Inspired to Run: Political Engagement for the Greater Good
Susan Davis, Scott Peters, Lorena Gonzalez Fletcher, Todd Gloria & Other Local Luminaries to Discuss “Why I Chose Public Service!”
High powered panel of local political heavy-weights to discuss what inspired them to run and why others should consider entering the political arena. The panel will be convened at the Wednesday, August 2nd meeting of the La Mesa Foothills Democratic Club (7:00 PM La Mesa Community Center–4975 Memorial Dr, La Mesa, CA 91942).
Democrats continue to take their “Resist Trump” agenda to the grass-roots. The party knows that stopping Trump and championing their own message is more than blocking legislation. They have to mobilize the masses by enticing new leaders to run for office. This strategy involves not only identifying good candidates, but inspiring those on the sidelines to get involved. As part of this effort the La Mesa Foothills Democratic club, the epitome of the Democratic grass-roots, is hosting a panel of local political heavy-weights to share their inspiration and motivation for running. Attendees will learn what enticed these well-known local politicians to jump in the race. This panel includes:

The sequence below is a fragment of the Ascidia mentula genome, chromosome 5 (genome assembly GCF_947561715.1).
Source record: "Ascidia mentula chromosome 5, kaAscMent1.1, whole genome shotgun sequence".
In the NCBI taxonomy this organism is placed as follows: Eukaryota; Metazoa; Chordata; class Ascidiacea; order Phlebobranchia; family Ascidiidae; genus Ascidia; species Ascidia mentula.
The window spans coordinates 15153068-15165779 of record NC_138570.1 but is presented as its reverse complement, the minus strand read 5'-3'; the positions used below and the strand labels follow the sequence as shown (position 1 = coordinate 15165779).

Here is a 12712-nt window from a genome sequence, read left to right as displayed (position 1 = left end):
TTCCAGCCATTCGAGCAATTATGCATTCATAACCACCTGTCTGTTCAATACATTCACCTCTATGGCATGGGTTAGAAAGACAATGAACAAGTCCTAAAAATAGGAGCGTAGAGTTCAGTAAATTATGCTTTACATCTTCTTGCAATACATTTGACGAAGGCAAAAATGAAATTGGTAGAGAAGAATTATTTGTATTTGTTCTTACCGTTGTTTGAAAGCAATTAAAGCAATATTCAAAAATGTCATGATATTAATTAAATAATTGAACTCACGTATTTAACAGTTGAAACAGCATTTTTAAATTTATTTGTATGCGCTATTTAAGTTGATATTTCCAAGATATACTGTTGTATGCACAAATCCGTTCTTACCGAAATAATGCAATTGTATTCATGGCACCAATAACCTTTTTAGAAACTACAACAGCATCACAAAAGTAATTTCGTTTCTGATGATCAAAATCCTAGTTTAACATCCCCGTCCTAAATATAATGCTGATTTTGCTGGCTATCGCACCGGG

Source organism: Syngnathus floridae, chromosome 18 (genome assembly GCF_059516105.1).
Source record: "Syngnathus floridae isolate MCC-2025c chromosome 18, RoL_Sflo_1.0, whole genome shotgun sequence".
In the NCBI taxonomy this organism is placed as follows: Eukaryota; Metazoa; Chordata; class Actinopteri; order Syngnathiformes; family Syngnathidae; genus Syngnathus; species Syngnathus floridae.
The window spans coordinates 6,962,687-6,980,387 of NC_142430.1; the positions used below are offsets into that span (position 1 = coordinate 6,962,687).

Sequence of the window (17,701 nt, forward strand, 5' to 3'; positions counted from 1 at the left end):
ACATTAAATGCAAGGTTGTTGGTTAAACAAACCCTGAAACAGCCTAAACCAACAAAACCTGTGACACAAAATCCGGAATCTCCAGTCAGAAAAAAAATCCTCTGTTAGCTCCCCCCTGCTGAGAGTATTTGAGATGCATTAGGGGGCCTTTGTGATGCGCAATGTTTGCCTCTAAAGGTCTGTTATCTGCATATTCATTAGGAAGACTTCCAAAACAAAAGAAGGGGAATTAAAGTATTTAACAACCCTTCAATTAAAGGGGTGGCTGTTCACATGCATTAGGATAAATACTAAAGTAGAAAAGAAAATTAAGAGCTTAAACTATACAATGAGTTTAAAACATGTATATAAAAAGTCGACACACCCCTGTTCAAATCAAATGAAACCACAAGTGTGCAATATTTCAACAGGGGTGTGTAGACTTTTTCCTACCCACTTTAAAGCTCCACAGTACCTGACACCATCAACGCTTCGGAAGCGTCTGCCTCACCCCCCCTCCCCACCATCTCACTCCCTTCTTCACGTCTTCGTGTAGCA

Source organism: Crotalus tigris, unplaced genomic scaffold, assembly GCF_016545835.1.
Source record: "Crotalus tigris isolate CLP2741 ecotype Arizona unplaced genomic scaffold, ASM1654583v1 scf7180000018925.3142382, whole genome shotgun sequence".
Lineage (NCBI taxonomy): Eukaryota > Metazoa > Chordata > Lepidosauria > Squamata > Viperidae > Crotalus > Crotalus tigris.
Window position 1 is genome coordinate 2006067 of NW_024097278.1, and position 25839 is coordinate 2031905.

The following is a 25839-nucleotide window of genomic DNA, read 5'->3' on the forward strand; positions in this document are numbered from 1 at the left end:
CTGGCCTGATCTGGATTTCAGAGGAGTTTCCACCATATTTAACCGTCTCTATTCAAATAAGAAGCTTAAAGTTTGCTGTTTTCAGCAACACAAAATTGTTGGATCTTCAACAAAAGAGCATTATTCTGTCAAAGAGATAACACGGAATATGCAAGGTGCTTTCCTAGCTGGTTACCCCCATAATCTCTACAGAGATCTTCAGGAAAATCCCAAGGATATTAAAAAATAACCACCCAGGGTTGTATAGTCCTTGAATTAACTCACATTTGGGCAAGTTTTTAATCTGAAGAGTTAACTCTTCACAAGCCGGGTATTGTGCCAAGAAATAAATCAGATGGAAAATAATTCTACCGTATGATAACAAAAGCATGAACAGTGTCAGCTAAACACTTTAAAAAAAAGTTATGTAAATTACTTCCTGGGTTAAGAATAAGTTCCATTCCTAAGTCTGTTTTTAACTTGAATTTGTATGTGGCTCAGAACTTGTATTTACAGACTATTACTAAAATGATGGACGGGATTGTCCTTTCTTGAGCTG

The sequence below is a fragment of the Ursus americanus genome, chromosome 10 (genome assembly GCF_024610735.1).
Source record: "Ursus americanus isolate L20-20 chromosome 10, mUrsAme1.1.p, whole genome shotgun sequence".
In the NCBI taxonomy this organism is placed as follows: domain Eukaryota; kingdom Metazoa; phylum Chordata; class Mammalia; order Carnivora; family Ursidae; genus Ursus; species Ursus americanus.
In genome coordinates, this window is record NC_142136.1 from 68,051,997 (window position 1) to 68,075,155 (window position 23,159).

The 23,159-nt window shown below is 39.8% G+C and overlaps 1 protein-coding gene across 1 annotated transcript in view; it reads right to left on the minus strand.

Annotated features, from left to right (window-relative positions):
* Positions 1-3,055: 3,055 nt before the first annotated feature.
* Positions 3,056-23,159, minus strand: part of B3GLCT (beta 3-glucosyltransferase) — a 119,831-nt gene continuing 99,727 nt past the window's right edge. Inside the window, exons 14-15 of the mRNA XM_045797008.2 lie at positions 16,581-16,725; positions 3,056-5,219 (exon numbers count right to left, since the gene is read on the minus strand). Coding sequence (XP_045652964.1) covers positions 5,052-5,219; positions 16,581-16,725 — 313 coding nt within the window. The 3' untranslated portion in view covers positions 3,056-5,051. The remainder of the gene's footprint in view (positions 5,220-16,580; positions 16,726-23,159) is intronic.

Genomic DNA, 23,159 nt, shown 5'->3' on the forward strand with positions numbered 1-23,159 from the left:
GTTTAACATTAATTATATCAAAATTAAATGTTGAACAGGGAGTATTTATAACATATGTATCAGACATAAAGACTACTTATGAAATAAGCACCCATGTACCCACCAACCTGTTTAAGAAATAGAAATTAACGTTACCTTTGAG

- Rep. Susan Davis
- Rep. Scott Peters,
- Assembly Member Todd Gloria,
- Assembly Member Lorena Gonzalez Fletcher
- Helix Water Board Director Mark Gracyk
- Executive director of The Center on Policy Initiatives (CPI), Dr. Kayla Greene